In a news release, the company also said it would make a $38 billion tax payment to the U.S. as required by recent changes to the tax law. Apple said this would be the largest tax payment of its kind.
"I hope -- I have that faith -- that it will be used for great purpose for the country, whether that's infrastructure or education, or what have you, that will further supply jobs in the U.S." in the short term, Cook told ABC News chief business, technology and economics correspondent Rebecca Jarvis today.
He also said that Apple “never thought” the old system was “good for the United States” because it kept money overseas and motivated “people to invest elsewhere instead of within the country.”
Apple officials have "always viewed" that the company could only have been started in America and that they feel a responsibility "to give back," Cook said.
"One of the ways to do that is to create jobs," he said.
When asked about the biggest skills missing in job candidates today, Cook said that there is a “huge shortage” of computer and software programmers.
"Demand is far outstripping the supply of workers," he said. "It’s an area where there’s been a disconnect between the workforces being trained in education and the need by companies."
In addition to the stock repayment, Apple will be giving almost all of its employees a $2,500 stock grant, Cook said, calling them the “soul” and “most important” assets of the company for their role in creating its products.
"We’re one of the few -- we’re probably the only company of our size where every person is an owner in the company," Cook said. "… Instead of a onetime kind of bonus, we wanted to do something that lasts a longer period of time."
Apple will also be matching employees’ charitable donations two-to-one, Cook said, adding that he has received lots of emails from "employees who are very happy" since the announcement was made Wednesday morning.
Cook said the "educational component" in creating jobs is "huge." Apple has provided a curriculum for kindergarten through 12th grades on using Swift, the programming language developed by the company. It has also invested in community colleges and creating a tutorial for Apple users to learn how to code at its stores.
"It's a place where people go in and hopefully they come out with a little spring in their step," he said. "They know something they didn't know before. ... That's what we aspire to."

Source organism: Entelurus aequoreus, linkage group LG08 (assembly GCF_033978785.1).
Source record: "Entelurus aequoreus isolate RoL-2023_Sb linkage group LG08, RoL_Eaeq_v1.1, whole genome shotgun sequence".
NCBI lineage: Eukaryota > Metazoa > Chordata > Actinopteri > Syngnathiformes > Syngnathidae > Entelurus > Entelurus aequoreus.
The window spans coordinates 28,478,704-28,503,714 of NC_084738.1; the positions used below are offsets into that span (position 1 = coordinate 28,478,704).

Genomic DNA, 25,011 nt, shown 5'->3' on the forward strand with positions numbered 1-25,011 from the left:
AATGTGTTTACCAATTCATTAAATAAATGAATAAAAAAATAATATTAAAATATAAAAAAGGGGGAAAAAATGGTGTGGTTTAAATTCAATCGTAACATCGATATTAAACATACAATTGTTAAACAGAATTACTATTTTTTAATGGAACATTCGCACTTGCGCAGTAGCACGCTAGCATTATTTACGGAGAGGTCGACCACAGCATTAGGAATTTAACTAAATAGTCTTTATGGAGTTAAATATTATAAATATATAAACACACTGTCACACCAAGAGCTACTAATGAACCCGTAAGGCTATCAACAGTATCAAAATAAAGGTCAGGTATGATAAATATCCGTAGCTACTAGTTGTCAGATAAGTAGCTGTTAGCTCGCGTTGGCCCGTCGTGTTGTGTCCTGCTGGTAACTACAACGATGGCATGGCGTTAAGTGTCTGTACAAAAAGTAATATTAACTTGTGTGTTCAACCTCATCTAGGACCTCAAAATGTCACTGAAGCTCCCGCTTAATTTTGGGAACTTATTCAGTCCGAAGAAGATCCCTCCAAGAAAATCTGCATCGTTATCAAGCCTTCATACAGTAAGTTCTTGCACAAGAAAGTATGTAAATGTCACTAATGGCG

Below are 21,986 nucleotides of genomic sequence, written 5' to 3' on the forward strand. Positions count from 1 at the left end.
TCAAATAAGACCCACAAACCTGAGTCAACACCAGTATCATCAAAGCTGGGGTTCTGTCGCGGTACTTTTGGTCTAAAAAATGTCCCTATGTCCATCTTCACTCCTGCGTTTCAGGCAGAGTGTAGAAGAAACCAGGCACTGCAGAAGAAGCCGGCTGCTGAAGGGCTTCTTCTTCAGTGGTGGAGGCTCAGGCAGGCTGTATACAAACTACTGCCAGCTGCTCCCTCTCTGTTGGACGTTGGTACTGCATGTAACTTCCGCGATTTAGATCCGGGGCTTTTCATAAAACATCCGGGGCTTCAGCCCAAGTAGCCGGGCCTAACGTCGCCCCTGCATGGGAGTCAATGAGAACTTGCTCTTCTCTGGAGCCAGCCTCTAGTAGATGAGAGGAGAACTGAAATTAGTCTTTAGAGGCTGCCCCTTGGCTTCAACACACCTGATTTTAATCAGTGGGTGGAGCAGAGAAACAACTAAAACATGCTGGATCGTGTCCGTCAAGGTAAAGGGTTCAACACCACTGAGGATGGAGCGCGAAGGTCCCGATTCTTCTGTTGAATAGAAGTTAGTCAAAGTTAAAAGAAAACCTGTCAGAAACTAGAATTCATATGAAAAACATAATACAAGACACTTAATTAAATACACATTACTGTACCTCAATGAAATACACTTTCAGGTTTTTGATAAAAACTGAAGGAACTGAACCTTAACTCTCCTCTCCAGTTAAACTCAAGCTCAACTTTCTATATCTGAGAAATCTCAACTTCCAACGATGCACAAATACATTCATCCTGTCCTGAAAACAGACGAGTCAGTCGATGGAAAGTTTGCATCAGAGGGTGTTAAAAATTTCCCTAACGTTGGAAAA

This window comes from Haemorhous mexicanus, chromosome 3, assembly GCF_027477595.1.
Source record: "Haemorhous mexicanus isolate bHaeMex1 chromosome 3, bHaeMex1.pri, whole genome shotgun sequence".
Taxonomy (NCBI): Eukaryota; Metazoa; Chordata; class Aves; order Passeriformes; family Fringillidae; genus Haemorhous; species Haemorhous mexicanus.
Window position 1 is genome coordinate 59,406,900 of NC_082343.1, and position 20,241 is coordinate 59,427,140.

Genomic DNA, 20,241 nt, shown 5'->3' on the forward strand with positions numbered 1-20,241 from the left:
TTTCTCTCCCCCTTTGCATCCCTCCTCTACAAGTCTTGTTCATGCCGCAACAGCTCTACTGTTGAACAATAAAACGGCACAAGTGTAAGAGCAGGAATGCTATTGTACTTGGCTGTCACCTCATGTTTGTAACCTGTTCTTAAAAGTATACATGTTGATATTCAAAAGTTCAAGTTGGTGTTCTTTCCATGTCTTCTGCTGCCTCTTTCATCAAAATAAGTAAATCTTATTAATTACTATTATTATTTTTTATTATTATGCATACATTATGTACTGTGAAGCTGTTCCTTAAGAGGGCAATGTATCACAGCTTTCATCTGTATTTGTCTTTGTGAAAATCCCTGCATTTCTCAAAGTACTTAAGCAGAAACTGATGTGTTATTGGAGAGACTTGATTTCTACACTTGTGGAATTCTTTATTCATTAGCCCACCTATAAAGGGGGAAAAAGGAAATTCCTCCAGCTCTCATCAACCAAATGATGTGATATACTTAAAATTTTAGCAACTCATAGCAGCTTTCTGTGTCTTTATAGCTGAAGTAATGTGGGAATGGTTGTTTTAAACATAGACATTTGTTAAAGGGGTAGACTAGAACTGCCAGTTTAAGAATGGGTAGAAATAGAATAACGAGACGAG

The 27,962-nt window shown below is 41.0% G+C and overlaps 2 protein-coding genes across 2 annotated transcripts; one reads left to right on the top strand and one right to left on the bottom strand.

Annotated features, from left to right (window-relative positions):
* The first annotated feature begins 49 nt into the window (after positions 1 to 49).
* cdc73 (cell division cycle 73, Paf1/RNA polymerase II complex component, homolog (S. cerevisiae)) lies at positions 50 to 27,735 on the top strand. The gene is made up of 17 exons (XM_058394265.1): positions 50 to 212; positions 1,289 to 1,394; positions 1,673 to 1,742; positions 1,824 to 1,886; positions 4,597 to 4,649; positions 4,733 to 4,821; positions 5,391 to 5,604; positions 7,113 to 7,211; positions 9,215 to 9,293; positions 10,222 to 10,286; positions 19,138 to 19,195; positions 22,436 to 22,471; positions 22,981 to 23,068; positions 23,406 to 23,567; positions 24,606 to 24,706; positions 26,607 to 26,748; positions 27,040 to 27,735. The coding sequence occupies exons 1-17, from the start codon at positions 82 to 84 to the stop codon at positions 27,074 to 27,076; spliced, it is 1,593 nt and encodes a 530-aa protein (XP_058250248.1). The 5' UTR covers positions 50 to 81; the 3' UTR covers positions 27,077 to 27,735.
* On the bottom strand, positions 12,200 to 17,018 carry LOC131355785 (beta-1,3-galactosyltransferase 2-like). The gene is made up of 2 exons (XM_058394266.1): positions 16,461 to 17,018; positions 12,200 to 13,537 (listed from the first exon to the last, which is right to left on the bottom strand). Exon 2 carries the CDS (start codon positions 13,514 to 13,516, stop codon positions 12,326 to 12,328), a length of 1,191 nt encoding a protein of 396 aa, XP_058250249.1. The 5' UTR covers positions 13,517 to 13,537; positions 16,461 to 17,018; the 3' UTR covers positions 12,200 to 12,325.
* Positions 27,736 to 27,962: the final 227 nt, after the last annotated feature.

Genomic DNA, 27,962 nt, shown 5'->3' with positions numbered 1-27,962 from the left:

Cook on Apple’s battery debacle
Last month, Apple reduced the price of out-of-warranty batteries for certain iPhones from $79 to $29 after it was scrutinized for allegedly slowing down processors in older phones.
When asked about the incident, Cook apologized to Apple users who believe that the company deliberately slowed the processors down in older models.
He hypothesized that when Apple released software updates to slow down older devices in older models to keep up with the new features, people may not have been “paying attention” when they explained what it was.
"Maybe we weren’t clear," he said. "We deeply apologize for anyone who thinks we have some other kind of motivation."
Cook the focus was on the “user experience,” and the code was released to prevent the probability of an unexpected restart while using the phone.
In addition to the lowering the price of the batteries for certain phones, last month Apple will release software to allow people to see how healthy their batteries are, saying “all batteries age over time.”
Cook said it was "rational" to offer the less expensive battery option -- instead of free batteries -- considering that “most people kind of expect to get a [new] battery at some point in time.”
When asked about the possibility of a cheaper iPhone, Cook said that he believes the phone as priced "at a level that is consistent with the value of the phone."
"We put a lot of innovation in these phones, and so we think they’re a reasonable price," he said.
New data center in Nevada
Amid today's news, the company also broke ground on a new site in Reno, Nevada. The new site is an expansion of a smaller data center that was started in 2012, Cook said.
The total investment on the 1,700-acre Reno property will be about $2.6 billion and includes the cost of solar farms that will allow the data center to run on 100 percent renewable energy. Cook said it has been a "long-felt" desire and objective for Apple to run on 100 percent renewable energy.
"When you look at the beautiful land here [in Nevada], it's incredible," Cook said. "We want to do everything we can do to keep it that way."
The Nevada location is "open for business," Cook said, adding that "it feels great to make that kind of difference" in bringing economic activity to the area. Up to 500 people, including electricians, plumbers, and contractors, were working at the site on Wednesday when Cook allowed ABC News a sneak peek of the new data center.
"You know, there's nothing like jobs to give people a sense of purpose," he said.
The center is where FaceTime calls are initiated and where data stored in iCloud like iMessages and photos are located, Cook said.
"It's here," he said. "And we couldn't provide the service that we could provide without it."
Cook said that he hopes the data center will open in 2019 and that Apple will be hiring more people as it gets "closer to the ribbon-cutting of the new building."
Meanwhile, Apple officials are currently searching for where it will place a third campus, Cook said. Its current campuses are located in California and Texas.
The location of the new campus has been narrowed down to prevent a “sort of auction process,” Cook said.